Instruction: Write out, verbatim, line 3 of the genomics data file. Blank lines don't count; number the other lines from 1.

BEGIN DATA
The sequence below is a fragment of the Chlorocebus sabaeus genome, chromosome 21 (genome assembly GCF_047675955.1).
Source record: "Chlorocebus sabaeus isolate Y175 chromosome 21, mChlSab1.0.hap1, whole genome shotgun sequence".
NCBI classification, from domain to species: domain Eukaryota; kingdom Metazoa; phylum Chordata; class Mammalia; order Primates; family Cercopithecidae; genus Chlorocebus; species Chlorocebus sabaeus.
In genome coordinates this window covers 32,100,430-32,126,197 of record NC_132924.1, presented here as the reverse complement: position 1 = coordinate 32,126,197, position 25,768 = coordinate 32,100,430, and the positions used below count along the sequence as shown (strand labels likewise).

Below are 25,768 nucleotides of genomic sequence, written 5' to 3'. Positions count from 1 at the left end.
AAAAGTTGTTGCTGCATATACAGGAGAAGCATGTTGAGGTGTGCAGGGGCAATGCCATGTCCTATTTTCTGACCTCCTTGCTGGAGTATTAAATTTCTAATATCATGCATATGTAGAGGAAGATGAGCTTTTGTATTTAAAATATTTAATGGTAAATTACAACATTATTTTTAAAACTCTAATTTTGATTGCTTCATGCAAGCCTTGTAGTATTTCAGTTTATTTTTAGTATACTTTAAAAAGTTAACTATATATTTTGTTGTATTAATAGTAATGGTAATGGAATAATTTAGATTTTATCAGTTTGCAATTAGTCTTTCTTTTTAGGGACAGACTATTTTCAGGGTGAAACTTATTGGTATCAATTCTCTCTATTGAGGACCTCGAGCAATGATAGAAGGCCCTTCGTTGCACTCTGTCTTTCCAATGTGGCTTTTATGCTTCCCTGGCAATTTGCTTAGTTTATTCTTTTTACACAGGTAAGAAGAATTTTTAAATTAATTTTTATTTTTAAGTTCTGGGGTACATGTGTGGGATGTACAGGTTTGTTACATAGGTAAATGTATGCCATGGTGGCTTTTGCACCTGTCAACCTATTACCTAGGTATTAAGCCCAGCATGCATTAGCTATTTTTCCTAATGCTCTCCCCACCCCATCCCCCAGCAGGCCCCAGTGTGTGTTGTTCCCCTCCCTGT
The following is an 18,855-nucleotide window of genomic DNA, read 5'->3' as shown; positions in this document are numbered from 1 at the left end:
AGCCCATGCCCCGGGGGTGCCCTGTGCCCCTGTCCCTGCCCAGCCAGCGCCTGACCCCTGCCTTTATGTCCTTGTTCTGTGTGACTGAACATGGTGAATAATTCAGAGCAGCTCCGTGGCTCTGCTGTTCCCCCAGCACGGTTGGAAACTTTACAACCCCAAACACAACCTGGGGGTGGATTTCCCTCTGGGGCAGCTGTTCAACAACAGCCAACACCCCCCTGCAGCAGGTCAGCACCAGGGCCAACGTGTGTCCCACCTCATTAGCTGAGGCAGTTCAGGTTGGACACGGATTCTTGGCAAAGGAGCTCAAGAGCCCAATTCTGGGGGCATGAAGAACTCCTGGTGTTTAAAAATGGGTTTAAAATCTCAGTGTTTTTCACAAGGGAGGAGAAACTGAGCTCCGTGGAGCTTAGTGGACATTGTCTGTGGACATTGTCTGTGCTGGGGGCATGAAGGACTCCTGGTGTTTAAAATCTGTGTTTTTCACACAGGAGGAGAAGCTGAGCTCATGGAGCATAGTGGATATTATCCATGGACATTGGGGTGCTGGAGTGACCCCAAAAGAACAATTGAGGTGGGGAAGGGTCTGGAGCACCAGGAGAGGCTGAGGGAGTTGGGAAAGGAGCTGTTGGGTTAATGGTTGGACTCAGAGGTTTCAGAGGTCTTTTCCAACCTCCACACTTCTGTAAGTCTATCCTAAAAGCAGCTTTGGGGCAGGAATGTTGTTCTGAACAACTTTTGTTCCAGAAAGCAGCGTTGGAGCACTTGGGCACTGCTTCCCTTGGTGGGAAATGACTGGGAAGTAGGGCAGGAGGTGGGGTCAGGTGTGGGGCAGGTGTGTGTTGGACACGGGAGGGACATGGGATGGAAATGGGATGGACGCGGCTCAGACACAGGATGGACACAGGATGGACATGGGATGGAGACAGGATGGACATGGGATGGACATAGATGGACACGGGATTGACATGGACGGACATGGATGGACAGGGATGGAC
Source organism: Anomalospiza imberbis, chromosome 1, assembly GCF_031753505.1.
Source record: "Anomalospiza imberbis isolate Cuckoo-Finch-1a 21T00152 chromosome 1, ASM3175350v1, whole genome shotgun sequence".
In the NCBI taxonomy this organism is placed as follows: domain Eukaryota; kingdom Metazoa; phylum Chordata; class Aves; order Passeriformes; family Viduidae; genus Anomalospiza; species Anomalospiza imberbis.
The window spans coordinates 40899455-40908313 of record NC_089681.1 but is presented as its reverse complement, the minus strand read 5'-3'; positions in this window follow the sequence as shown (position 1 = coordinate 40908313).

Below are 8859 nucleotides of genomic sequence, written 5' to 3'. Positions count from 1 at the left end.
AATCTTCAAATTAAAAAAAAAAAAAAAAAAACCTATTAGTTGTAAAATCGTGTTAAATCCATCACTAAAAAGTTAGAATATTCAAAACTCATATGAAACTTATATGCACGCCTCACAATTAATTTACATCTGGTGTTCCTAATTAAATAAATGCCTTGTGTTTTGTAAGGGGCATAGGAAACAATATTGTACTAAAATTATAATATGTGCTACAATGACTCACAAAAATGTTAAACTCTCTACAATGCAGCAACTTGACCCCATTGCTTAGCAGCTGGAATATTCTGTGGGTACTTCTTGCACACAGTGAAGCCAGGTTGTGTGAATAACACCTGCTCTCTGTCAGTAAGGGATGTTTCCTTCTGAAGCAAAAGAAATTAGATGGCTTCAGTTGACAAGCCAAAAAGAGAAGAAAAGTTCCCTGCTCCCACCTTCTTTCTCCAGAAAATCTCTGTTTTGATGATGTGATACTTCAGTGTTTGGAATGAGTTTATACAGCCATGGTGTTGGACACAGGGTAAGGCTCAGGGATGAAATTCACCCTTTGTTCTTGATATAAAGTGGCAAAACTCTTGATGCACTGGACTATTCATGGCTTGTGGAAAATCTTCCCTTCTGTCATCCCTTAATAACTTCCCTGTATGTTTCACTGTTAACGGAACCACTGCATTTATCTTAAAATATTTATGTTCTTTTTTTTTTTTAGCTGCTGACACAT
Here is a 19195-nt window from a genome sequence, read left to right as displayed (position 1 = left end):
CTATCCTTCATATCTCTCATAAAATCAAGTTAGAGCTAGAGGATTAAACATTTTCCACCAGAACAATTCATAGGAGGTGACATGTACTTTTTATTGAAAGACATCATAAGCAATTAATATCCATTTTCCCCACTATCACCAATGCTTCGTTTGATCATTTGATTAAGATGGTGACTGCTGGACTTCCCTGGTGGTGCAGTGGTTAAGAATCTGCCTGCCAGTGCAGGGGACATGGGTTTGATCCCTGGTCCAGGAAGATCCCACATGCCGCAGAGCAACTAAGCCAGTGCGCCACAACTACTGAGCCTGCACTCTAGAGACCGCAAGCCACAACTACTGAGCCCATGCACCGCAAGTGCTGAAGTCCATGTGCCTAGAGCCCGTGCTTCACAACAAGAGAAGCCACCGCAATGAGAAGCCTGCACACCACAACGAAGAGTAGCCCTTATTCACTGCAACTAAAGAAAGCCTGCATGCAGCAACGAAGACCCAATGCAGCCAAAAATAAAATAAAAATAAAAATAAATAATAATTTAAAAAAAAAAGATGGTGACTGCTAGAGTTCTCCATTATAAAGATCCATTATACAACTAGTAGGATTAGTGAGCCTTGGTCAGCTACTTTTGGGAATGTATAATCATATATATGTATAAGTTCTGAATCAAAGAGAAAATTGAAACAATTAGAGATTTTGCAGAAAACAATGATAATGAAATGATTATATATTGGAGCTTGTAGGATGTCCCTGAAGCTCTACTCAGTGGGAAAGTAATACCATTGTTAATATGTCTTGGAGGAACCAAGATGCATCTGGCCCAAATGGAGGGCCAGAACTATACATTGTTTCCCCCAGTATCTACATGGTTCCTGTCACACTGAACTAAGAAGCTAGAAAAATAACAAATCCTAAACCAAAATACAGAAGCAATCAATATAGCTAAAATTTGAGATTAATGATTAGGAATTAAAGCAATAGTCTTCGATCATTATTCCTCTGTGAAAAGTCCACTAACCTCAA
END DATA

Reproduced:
NCBI classification, from domain to species: domain Eukaryota; kingdom Metazoa; phylum Chordata; class Mammalia; order Primates; family Cercopithecidae; genus Chlorocebus; species Chlorocebus sabaeus.